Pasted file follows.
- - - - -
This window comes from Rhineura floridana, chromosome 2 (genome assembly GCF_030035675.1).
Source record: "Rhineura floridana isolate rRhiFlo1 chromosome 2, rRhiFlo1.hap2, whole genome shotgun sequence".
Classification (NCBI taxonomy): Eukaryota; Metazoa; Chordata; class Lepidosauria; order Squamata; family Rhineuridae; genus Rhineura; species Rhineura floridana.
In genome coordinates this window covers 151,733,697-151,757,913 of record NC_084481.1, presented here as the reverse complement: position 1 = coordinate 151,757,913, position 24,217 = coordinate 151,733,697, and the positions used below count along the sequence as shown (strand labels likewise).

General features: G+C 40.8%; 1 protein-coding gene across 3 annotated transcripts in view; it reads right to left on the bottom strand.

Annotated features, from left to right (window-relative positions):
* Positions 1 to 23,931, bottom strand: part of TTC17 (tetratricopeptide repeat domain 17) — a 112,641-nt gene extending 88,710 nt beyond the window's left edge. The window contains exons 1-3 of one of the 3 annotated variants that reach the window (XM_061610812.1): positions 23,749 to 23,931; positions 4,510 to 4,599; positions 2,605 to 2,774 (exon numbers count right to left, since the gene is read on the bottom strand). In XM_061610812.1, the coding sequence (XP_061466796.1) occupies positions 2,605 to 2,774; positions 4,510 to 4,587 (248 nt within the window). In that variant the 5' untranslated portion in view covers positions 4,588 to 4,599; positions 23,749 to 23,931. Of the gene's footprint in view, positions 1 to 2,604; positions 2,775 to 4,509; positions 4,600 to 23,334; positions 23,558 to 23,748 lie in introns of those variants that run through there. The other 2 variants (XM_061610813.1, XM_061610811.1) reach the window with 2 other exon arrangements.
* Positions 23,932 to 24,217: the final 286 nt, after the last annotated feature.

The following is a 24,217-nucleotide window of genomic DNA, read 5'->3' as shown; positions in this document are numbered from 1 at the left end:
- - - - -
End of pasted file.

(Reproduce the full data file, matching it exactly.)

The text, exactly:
This window comes from Rhineura floridana, chromosome 2 (genome assembly GCF_030035675.1).
Source record: "Rhineura floridana isolate rRhiFlo1 chromosome 2, rRhiFlo1.hap2, whole genome shotgun sequence".
Classification (NCBI taxonomy): Eukaryota; Metazoa; Chordata; class Lepidosauria; order Squamata; family Rhineuridae; genus Rhineura; species Rhineura floridana.
In genome coordinates this window covers 151,733,697-151,757,913 of record NC_084481.1, presented here as the reverse complement: position 1 = coordinate 151,757,913, position 24,217 = coordinate 151,733,697, and the positions used below count along the sequence as shown (strand labels likewise).

General features: G+C 40.8%; 1 protein-coding gene across 3 annotated transcripts in view; it reads right to left on the bottom strand.

Annotated features, from left to right (window-relative positions):
* Positions 1 to 23,931, bottom strand: part of TTC17 (tetratricopeptide repeat domain 17) — a 112,641-nt gene extending 88,710 nt beyond the window's left edge. The window contains exons 1-3 of one of the 3 annotated variants that reach the window (XM_061610812.1): positions 23,749 to 23,931; positions 4,510 to 4,599; positions 2,605 to 2,774 (exon numbers count right to left, since the gene is read on the bottom strand). In XM_061610812.1, the coding sequence (XP_061466796.1) occupies positions 2,605 to 2,774; positions 4,510 to 4,587 (248 nt within the window). In that variant the 5' untranslated portion in view covers positions 4,588 to 4,599; positions 23,749 to 23,931. Of the gene's footprint in view, positions 1 to 2,604; positions 2,775 to 4,509; positions 4,600 to 23,334; positions 23,558 to 23,748 lie in introns of those variants that run through there. The other 2 variants (XM_061610813.1, XM_061610811.1) reach the window with 2 other exon arrangements.
* Positions 23,932 to 24,217: the final 286 nt, after the last annotated feature.

The following is a 24,217-nucleotide window of genomic DNA, read 5'->3' as shown; positions in this document are numbered from 1 at the left end: